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T. Langmann, S. Ebert, K. Weigelt, Y. Walczak, W. Drobnik, R. Mauerer, D. A. H. Hume, B. H. F. Weber; Docosahexaenoic Acid Protects From Early Retinal Degeneration and Attenuates Microglial Activation. Invest. Ophthalmol. Vis. Sci. 2009;50(13):6253.
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© ARVO (1962-2015); The Authors (2016-present)
Microgliosis is a common phenomenon in retinal dystrophies. Our first goal was to perform a molecular and functional characterization of activated microglia in the retinoschisin-deficient (Rs1h-/Y) mouse model of inherited retinal degeneration. Moreover, we aimed to study the effects of of dietary docosahexaenoic acid (DHA) on retinal degeneration and microglia activity in Rs1h-/Y mice.
To visualize and isolate activated microglia, Rs1h-/Y animals were crossed with transgenic MacGreen mice, which express the enhanced green fluorescent protein (EGFP) under the control of the macrophage-specific csf1r promoter. Microarray analysis and high-throughput real-time RT-PCR were performed for molecular profiling of cultured activated and resting microglia. A DHA supplementation study was carried out with Rs1h-/Y mice and lipid profiles of the retina, brain and plasma were determined by gas-chromatography mass-spectrometry. Retinal histology, photoreceptor apoptosis, inflammatory markers and microglia phenotypes were analyzed.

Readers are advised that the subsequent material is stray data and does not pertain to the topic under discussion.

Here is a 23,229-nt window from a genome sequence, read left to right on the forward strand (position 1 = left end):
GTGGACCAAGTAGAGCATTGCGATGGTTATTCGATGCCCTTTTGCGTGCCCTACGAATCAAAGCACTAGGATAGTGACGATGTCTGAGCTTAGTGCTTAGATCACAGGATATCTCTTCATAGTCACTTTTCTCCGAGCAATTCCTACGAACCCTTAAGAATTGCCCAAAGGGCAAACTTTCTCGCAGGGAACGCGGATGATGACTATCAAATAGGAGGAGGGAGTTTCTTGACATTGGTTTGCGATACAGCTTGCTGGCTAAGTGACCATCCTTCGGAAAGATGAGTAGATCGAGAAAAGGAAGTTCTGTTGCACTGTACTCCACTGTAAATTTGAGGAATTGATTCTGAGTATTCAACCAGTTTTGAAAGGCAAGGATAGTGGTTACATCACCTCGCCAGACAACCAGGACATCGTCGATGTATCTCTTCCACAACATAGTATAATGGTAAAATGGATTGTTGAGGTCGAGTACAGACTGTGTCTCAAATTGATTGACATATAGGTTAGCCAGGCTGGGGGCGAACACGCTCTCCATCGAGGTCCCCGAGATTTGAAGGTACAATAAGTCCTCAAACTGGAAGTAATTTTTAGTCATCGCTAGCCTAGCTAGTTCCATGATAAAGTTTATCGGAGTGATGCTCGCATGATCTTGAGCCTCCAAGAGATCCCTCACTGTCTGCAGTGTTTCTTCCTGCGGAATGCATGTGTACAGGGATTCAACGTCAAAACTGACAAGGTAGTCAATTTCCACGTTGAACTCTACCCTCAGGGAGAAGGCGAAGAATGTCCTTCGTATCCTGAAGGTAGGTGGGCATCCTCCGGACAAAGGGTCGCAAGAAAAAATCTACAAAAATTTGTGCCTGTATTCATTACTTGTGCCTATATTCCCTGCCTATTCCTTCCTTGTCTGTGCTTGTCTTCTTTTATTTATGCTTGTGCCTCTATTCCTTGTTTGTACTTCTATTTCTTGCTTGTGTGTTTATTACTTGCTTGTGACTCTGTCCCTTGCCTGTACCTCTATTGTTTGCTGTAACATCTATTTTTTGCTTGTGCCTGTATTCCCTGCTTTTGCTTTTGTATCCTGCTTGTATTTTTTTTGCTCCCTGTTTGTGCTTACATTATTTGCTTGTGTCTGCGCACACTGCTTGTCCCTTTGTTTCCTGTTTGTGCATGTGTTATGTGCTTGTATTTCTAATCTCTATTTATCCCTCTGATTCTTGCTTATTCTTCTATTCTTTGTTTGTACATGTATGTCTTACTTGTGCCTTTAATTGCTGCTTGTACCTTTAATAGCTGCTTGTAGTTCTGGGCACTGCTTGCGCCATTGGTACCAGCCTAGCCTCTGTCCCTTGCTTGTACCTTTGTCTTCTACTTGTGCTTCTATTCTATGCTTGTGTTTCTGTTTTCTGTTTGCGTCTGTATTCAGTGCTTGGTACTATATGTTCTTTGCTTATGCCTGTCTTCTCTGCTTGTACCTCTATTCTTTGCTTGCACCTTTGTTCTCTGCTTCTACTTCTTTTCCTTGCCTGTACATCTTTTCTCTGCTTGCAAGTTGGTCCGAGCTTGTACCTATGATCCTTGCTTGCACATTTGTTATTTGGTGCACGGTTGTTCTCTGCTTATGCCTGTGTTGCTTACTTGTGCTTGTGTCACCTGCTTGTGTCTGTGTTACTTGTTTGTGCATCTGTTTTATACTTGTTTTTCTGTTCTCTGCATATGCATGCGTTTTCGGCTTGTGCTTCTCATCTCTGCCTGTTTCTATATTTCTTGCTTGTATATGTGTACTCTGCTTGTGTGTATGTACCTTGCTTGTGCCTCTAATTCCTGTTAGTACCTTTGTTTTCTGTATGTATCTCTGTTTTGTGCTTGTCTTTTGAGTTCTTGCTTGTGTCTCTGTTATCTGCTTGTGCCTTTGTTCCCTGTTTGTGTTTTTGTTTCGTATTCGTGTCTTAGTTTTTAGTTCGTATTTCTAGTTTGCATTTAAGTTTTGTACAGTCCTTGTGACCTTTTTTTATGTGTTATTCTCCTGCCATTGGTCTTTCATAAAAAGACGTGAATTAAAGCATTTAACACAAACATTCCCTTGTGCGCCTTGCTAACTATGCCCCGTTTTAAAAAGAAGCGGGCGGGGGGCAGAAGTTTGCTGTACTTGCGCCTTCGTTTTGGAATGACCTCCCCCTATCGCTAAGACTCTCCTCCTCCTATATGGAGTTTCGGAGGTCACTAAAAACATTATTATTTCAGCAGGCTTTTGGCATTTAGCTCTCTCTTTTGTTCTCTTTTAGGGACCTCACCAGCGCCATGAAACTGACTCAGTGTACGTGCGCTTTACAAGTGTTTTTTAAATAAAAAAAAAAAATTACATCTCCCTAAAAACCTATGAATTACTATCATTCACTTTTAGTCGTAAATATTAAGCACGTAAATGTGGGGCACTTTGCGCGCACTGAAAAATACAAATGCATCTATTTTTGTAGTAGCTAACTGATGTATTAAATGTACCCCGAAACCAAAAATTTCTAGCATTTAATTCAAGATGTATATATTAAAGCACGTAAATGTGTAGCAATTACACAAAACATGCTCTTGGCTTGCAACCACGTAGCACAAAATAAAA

Lipid droplet-containing activated microglia were detected in retinal sections of early postnatal Rs1h-/Y / MacGreen mice before the onset of overt neuronal cell death. Microarray analysis of ex vivo isolated microglia revealed induction of a gene set involved in lipid droplet formation and eicosanoid synthesis. Analysis of the retinal phospholipid composition of Rs1h-/Y and wild-type retinas revealed a significant decrease in the omega-3-polyunsaturated fatty acid DHA. To establish a potential link between microglia activation, reduced DHA levels, and neurodegeneration in the retina, a dietary intervention study was performed. Female Rs1h-/- mice and their Rs1h-/Y litter were either subjected to a diet enriched with 2% DHA, or a standard chow. Supplementation with DHA enhanced photoreceptor survival and converted lipid-bloated microglia to a quiescent phenotype with reduced pro-inflammatory gene expression. As a consequence, retinal DHA levels may control the activity of microglia and thereby may affect the progression and extent of retinal degeneration.
We conclude that dietary DHA supplementation could be a treatment option for inherited retinal degeneration that restores both microglial homeostasis and neuronal viability.
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